Furthermore, the engineer can, at will, revise any of the configured test processes by direct revision of data structure values rather than dealing with revising process instructions on paper. If the engineer wishes to maintain records of the prior configurations, these could be stored on one of the operator-related disks, but with all process groups disabled so that the disk cannot be mistakenly used by an operator. This, in itself, eliminates the "paperwork confusion" that often surrounds process revision level documentation and the mistakes that can be made by an operator who uses an obsolete version of written process instructions. If the engineer proceeds carefully with use of the tools provided by the system and method of this invention, all of the operator-related disks will only have enabled process configurations which are current and correct.
While the system and method of this invention does not avoid the time consuming task of setting up multiple test processes, once the engineer has learned to use the tools provided by the system and method of this invention, the engineering setup tasks can be performed much more efficiently and effectively. By eliminating the drudgery of maintenance of documentation and providing the convenience and confidence engendered by use of the system and method of this invention will encourage more widespread, effective use of computer controlled testing.
While the present invention has been described with reference to a few specific embodiments, the description is illustrative of the invention and is not to be construed as limiting the invention. Various modifications may occur to those skilled in the art without departing from the true spirit and scope of the invention as defined by the appended claims.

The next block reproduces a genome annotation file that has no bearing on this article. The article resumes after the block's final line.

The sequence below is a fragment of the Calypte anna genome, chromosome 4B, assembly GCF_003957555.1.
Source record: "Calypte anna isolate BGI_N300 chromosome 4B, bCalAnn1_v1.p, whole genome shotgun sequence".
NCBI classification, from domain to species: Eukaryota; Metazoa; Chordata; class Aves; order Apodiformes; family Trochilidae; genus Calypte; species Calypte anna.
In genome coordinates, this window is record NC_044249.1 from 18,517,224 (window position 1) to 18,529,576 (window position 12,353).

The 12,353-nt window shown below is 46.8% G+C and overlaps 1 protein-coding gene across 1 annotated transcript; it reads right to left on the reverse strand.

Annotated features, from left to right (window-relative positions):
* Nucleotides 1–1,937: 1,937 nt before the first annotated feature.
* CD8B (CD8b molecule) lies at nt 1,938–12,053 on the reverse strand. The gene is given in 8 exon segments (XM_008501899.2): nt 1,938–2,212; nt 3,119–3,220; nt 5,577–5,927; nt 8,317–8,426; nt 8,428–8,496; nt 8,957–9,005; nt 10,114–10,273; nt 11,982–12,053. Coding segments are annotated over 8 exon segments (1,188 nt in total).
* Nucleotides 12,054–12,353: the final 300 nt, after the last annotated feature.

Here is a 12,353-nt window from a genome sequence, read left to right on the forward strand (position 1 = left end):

TABLE 1__________________________________________________________________________*CABINETDRAWERFOLDER ##STR1## ##STR2##__________________________________________________________________________
TABLE 2__________________________________________________________________________*CABINETDRAWERFOLDER ##STR3## ##STR4##__________________________________________________________________________
TABLE 3__________________________________________________________________________CABINET*DRAWERFOLDER ##STR5## ##STR6##__________________________________________________________________________
TABLE 4__________________________________________________________________________CABINETDRAWER*FOLDER ##STR7## ##STR8##__________________________________________________________________________
TABLE 5__________________________________________________________________________ ##STR9##__________________________________________________________________________
TABLE 6______________________________________ ##STR10## ##STR11## ##STR12## ##STR13## ##STR14##______________________________________
TABLE 7______________________________________ ##STR15## ##STR16## ##STR17##______________________________________
TABLE 8______________________________________ ##STR18## ##STR19## ##STR20##______________________________________
TABLE 9__________________________________________________________________________ ##STR21##*CABINETDRAWERFOLDER ##STR22## ##STR23##__________________________________________________________________________
TABLE 10__________________________________________________________________________ ##STR24## ##STR25## ##STR26## ##STR27## ##STR28##__________________________________________________________________________
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|U.S. Classification||700/83, 715/810|
|International Classification||G06F3/048, G06F3/033, G06F3/023, G06F3/153|
|Cooperative Classification||G06F3/04895, G06F3/0482|
|European Classification||G06F3/0482, G06F3/0489G|
|Sep 28, 1992||FPAY||Fee payment|
Year of fee payment: 4
|Jan 17, 1995||AS||Assignment|
Owner name: TENCOR INSTRUMENTS (A CA CORP.), CALIFORNIA
Free format text: MERGER;ASSIGNOR:PROMETRIX CORPORATION (A CA CORP.);REEL/FRAME:007289/0247
Effective date: 19940225
|Dec 26, 1996||FPAY||Fee payment|
Year of fee payment: 8
|Dec 26, 2000||FPAY||Fee payment|
Year of fee payment: 12
|Jan 16, 2001||REMI||Maintenance fee reminder mailed|